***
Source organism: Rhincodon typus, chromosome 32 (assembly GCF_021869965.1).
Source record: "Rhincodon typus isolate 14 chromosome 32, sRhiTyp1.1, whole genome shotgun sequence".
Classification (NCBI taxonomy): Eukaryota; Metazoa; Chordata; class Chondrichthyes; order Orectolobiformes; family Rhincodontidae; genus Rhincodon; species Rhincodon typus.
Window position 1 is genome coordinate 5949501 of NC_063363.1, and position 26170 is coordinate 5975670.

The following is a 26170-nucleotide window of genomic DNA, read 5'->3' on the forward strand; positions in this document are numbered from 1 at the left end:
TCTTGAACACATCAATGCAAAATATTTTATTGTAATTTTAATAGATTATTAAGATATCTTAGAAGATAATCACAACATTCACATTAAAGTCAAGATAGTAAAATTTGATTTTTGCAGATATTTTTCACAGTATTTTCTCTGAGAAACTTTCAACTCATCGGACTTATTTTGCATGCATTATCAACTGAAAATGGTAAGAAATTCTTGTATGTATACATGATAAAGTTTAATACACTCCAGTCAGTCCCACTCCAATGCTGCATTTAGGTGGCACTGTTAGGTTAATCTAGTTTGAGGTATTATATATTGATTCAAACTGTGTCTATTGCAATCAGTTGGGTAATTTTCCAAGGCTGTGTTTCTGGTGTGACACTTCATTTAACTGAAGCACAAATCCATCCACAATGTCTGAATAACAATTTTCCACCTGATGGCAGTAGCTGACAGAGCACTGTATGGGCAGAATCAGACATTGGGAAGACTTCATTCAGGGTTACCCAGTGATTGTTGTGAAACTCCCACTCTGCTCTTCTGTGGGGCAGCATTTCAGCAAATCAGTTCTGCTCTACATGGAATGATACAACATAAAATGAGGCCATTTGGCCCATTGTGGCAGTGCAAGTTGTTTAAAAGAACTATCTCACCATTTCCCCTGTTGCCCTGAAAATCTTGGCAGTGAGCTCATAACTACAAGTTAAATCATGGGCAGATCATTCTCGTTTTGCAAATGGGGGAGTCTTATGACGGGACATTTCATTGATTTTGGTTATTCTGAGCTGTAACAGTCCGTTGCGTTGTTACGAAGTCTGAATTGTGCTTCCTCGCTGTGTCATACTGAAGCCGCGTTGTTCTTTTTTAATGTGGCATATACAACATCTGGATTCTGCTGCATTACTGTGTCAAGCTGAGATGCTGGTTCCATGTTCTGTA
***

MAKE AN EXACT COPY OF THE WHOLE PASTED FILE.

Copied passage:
Source organism: Rhincodon typus, chromosome 32 (assembly GCF_021869965.1).
Source record: "Rhincodon typus isolate 14 chromosome 32, sRhiTyp1.1, whole genome shotgun sequence".
Classification (NCBI taxonomy): Eukaryota; Metazoa; Chordata; class Chondrichthyes; order Orectolobiformes; family Rhincodontidae; genus Rhincodon; species Rhincodon typus.
Window position 1 is genome coordinate 5949501 of NC_063363.1, and position 26170 is coordinate 5975670.

The following is a 26170-nucleotide window of genomic DNA, read 5'->3' on the forward strand; positions in this document are numbered from 1 at the left end:
TCTTGAACACATCAATGCAAAATATTTTATTGTAATTTTAATAGATTATTAAGATATCTTAGAAGATAATCACAACATTCACATTAAAGTCAAGATAGTAAAATTTGATTTTTGCAGATATTTTTCACAGTATTTTCTCTGAGAAACTTTCAACTCATCGGACTTATTTTGCATGCATTATCAACTGAAAATGGTAAGAAATTCTTGTATGTATACATGATAAAGTTTAATACACTCCAGTCAGTCCCACTCCAATGCTGCATTTAGGTGGCACTGTTAGGTTAATCTAGTTTGAGGTATTATATATTGATTCAAACTGTGTCTATTGCAATCAGTTGGGTAATTTTCCAAGGCTGTGTTTCTGGTGTGACACTTCATTTAACTGAAGCACAAATCCATCCACAATGTCTGAATAACAATTTTCCACCTGATGGCAGTAGCTGACAGAGCACTGTATGGGCAGAATCAGACATTGGGAAGACTTCATTCAGGGTTACCCAGTGATTGTTGTGAAACTCCCACTCTGCTCTTCTGTGGGGCAGCATTTCAGCAAATCAGTTCTGCTCTACATGGAATGATACAACATAAAATGAGGCCATTTGGCCCATTGTGGCAGTGCAAGTTGTTTAAAAGAACTATCTCACCATTTCCCCTGTTGCCCTGAAAATCTTGGCAGTGAGCTCATAACTACAAGTTAAATCATGGGCAGATCATTCTCGTTTTGCAAATGGGGGAGTCTTATGACGGGACATTTCATTGATTTTGGTTATTCTGAGCTGTAACAGTCCGTTGCGTTGTTACGAAGTCTGAATTGTGCTTCCTCGCTGTGTCATACTGAAGCCGCGTTGTTCTTTTTTAATGTGGCATATACAACATCTGGATTCTGCTGCATTACTGTGTCAAGCTGAGATGCTGGTTCCATGTTCTGTA